Preschool is a great time to begin learning simple measurements.  To begin you may want to start with such things as classifying things as either Big or Little, Long or Short.  Eventually, you want to actually show your children how to use measurement tools to determine the length or height of an object.  Eventually, your children can begin to learn how we measure weight, time, and volume.


Set out a pile of objects.

Have your children divide the objects in to two piles.
Big and Little or Long and Short.

Take two or three straws and cut them into 4- 5 pieces of various sizes.
Set out the straws on a table and have your children take turns placing the straws in order.
Have the child find the largest piece of straw and place it at the bottom.
Then have them find the next largest and place it on top of the largest piece.
Continue until the straws are stacked up in order of size.

Extension:  A fun extension of this activity is to have the child put the straws back into
The original straw lengths.


Set out a non-digital bathroom scale.

Let your children take turns stepping on the scale and determining their weight.
Children may want to try weighing with their shoes on and then with them off.

Try to obtain a food scale for your children to use.
Set out some small potatoes.
Let children take turns weighing out different amounts of potatoes.
It is best to do this activity with two or three children at a time, rather than a larger group.
Wrap yarn around each child’s head and cut it to size.
Lay out the yarn pieces to see which child has the biggest head.
Using a ball of yarn, measure the length of several small to medium sized objects in your room.
Cut the yarn each time and put the yarn piece in a box.
Set out the box and let your children each take out a yarn piece.
Children then go on a hunt to find the object in the room that fits their piece of yarn.

Cut out several paper fish of various sizes.
Set out some rulers and have your children measure the fish to determine which fish is the largest.  (Children will probably be able to see which fish is the largest, but confirm their guess with the actual measurement.)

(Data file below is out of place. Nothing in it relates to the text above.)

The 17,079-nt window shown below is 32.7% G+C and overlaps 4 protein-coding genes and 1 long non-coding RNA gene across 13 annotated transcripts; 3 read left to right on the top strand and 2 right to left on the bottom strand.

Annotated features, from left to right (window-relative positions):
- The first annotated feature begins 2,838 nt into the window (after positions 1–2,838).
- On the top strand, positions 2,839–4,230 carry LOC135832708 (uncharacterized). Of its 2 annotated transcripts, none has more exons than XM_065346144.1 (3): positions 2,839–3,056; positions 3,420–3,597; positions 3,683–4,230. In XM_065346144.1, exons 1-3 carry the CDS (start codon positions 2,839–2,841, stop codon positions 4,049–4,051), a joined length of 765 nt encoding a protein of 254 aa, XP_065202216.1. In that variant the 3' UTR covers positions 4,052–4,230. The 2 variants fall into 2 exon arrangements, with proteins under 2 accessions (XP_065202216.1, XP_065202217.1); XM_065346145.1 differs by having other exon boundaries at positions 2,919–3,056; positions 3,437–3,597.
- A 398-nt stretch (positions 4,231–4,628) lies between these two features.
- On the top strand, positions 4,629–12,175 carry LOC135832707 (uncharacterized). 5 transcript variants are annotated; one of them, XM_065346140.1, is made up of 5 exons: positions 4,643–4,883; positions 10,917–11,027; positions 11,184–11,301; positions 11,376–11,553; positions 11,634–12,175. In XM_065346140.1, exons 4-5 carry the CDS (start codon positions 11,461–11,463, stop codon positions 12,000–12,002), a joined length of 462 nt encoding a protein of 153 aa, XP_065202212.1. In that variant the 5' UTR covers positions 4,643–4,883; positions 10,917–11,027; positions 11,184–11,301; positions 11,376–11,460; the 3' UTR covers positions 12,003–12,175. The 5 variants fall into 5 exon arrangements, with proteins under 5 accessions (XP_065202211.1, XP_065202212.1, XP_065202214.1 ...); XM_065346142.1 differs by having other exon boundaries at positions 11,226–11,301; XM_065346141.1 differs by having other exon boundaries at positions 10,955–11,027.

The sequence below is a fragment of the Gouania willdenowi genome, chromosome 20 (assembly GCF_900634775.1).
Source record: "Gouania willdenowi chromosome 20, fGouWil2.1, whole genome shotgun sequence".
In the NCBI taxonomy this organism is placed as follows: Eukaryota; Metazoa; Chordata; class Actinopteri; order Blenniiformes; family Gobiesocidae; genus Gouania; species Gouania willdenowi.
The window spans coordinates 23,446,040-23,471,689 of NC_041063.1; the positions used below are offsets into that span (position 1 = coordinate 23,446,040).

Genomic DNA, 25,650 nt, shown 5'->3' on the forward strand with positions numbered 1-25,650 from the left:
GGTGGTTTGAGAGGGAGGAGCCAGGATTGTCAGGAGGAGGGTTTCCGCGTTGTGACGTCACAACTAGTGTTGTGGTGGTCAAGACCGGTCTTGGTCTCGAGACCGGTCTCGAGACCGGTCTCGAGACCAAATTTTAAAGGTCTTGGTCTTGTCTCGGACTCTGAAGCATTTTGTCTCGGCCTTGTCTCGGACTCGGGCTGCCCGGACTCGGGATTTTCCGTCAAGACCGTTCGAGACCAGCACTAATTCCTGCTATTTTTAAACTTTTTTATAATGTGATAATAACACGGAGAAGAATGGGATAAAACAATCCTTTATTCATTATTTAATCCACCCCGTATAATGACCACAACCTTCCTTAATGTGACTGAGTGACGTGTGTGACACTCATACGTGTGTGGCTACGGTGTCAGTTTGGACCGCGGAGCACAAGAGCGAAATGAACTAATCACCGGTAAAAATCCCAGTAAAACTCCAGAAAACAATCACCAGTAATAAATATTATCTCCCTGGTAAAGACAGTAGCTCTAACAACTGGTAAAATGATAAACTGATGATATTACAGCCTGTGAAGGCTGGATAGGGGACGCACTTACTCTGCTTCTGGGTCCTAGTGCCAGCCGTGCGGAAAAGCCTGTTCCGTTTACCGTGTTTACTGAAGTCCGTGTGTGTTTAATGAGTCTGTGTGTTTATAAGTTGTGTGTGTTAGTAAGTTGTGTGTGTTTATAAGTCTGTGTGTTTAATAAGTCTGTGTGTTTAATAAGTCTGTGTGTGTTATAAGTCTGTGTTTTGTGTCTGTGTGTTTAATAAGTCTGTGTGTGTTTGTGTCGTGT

Give each of your children a ruler.
Let them go around the room measuring objects.
Have them hunt for objects that are exactly one foot long.
Be sure to have some one foot objects setting out.
Every couple of months, hang a growth chart on your wall.
Measure each of your children against the chart and write their name on their height line.
A fun activity for your children when you are talking about large animals is to actually show them how long or tall an animal really is.
First find out an average length or height of the animal, then cut out a piece of yarn that length.
Let your children go outside and unwind the yarn to see how big the animal really is.
Children love this activity, but be sure to supervise the use of long yarn sections at all times.
Talk about hot and cold with your children.  Discuss examples of when they are hot and when they are cold.
Set a temperature gage outside and have a child help you read it every day.
Then come inside and mark the reading on a simple temperature gage drawn on a piece of paper.
At the top of the paper chart draw a picture of a sun (representing hot) and at the bottom draw a picture of a snowflake (representing cold).
Children can watch the chart indicator go up and down, from medium to hotter or colder.